A List of Cages by Robin Roe

{Before getting into this review too deeply and forgetting about it eventually, I want to thank Robin Roe for her book with it’s message about friendship and the power of kindness. Thank you, Robin.}

What it is about- Adam and Julian, Julian and Adam. A fifth-grader and a second-grade-kindergartener as reading partners. When Adam hears about it, he still isn’t sure if it’s going to be fun or not really so, but then he get’s to know Julian.

“The boy assigned to me – Julian – looked like and anime character, with too much shiny black hair that fell just short of his enormous round eyes.”

Julian, the second-grader that has to take reading practice along with the kindergarteners,

“‘If you are a second grader, then why are you here?’ I asked. ‘I have dyslexia,’ he said. ‘I’m in Reading Improvement.'”

and Julian the most talented singer, the one that draws the best pictures. Julian, the happy kid.

“I can’t remember what Julian sang, but he was good. Not just little-kid-good, but really good.”

The two drift apart and find back together at a time in which too much has changed. There is no Julian, the happy kid.

“When he looked up, his enormous eyes were like glass, something reflective instead of animated. ‘Julian?’ I said.”

And they drift apart again only to find back to each other another time. That’s where the story begins.

“‘Julian?’ I spin around. And the moment seems to slow. […] He breaks into a grin. I glance around to find who he’s smiling at, but no-one is there. ‘It’ me,’ he says. ‘Adam.’

Adam’s and Julian’s, Julian’s and Adam’s. A friendship that is meant to be, but hard to accomplish. When Adam wants to help, Julian pushes him away as far as he can, refusing help that is desperately needed.

“I panic. ‘W-who are you calling?’ ‘The police.’ ‘No, don’t!’ I plead. […] ‘Please.’ He takes a deep breath. ‘Okay. Okay.'”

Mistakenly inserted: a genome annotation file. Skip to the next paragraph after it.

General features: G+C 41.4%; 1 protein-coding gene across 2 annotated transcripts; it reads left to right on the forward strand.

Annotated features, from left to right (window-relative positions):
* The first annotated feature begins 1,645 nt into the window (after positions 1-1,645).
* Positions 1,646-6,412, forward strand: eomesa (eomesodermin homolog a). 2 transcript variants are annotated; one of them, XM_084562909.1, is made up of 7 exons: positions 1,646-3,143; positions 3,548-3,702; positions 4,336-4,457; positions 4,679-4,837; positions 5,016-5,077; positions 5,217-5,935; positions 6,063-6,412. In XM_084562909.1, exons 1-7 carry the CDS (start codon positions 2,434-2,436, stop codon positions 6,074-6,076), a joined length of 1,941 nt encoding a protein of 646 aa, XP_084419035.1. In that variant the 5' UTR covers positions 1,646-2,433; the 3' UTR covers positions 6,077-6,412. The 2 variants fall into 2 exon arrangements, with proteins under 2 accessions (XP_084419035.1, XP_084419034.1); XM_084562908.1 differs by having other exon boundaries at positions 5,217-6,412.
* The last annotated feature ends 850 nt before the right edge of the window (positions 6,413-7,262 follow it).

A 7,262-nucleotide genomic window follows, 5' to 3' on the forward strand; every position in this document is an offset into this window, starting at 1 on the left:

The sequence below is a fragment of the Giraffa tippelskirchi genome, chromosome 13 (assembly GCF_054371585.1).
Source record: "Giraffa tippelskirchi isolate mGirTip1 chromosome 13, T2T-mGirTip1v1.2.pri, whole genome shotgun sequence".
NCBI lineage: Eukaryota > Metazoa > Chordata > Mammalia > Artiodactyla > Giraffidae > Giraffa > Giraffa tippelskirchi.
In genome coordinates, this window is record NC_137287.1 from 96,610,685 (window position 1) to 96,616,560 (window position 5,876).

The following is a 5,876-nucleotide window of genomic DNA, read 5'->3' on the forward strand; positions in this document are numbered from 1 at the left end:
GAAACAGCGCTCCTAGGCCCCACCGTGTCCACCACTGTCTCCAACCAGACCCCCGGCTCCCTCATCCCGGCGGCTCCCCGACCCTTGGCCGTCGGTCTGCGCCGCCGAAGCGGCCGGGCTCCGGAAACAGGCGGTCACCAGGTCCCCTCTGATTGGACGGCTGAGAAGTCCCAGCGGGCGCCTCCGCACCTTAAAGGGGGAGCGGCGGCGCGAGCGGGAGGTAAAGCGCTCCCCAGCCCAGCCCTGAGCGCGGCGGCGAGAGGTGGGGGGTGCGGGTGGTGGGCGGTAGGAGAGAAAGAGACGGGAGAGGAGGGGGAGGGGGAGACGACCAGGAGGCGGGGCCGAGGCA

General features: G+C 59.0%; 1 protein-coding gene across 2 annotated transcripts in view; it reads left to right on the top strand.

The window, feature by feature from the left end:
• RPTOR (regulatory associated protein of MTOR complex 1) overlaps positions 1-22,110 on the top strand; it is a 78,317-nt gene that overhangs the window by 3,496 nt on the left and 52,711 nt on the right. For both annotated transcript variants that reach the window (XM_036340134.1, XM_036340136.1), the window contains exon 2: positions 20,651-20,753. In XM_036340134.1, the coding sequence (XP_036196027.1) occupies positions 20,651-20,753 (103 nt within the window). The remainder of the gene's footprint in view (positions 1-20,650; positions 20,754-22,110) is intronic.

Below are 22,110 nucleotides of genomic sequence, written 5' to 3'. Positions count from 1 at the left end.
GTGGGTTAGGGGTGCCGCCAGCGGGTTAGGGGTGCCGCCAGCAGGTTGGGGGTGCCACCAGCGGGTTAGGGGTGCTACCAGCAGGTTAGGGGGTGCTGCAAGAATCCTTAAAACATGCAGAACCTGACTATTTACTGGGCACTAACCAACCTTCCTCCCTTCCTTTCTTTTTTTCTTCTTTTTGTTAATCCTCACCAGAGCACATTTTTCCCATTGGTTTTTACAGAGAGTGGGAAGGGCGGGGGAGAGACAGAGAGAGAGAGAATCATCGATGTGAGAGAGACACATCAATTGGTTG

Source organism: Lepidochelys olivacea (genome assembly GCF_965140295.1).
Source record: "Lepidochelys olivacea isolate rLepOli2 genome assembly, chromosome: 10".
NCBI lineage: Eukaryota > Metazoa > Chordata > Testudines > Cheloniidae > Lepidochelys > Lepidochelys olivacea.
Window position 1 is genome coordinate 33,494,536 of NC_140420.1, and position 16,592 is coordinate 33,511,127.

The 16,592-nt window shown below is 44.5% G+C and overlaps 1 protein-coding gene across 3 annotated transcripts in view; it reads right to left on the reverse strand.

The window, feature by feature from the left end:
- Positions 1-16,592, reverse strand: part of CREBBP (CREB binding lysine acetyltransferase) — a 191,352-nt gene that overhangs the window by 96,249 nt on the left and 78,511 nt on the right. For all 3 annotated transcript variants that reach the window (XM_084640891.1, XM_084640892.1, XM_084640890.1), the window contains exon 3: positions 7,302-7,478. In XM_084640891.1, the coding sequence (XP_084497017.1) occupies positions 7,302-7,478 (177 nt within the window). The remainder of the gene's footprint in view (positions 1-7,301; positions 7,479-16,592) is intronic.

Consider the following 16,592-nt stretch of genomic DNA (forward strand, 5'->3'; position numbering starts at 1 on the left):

But their story grows and shows the power of kindness, of friendship, even in moments where there should not be hope or the slightest possibility of healing. While talking of loss and immense pain, Adam and Julian show, that there is always a way to work life out, taking it however it may come.

Why I picked this book up- I received this book as my February book of the month in my Bookish Box. Actually I didn’t plan on picking it up so soon, but after I had read Adam’s short review on it, I couldn’t help myself. I started reading it an hour later. About forty eight hours later I sat in my room crying, the book opened on it’s last page. And people, I want you to know that I have been in a reading slump since finishing the hours by Michael Cunningham a whole month ago. Yes, the book was that good. Buuuut, it’s time for my opinion only now.

How I liked it- This book and it’s message mean far too much to me. Kindness is a value I respect more than almost any other. Kindness has power just like hate does.

“Hate ricochets, but kindness does too.”

It did so much to me. I will never, never be able to feel how Julian felt, because little have I lost compared to what he has suffered through, but I can understand now. I understand as much as a person who did not live through it can and the loss of a person is something we all have experienced.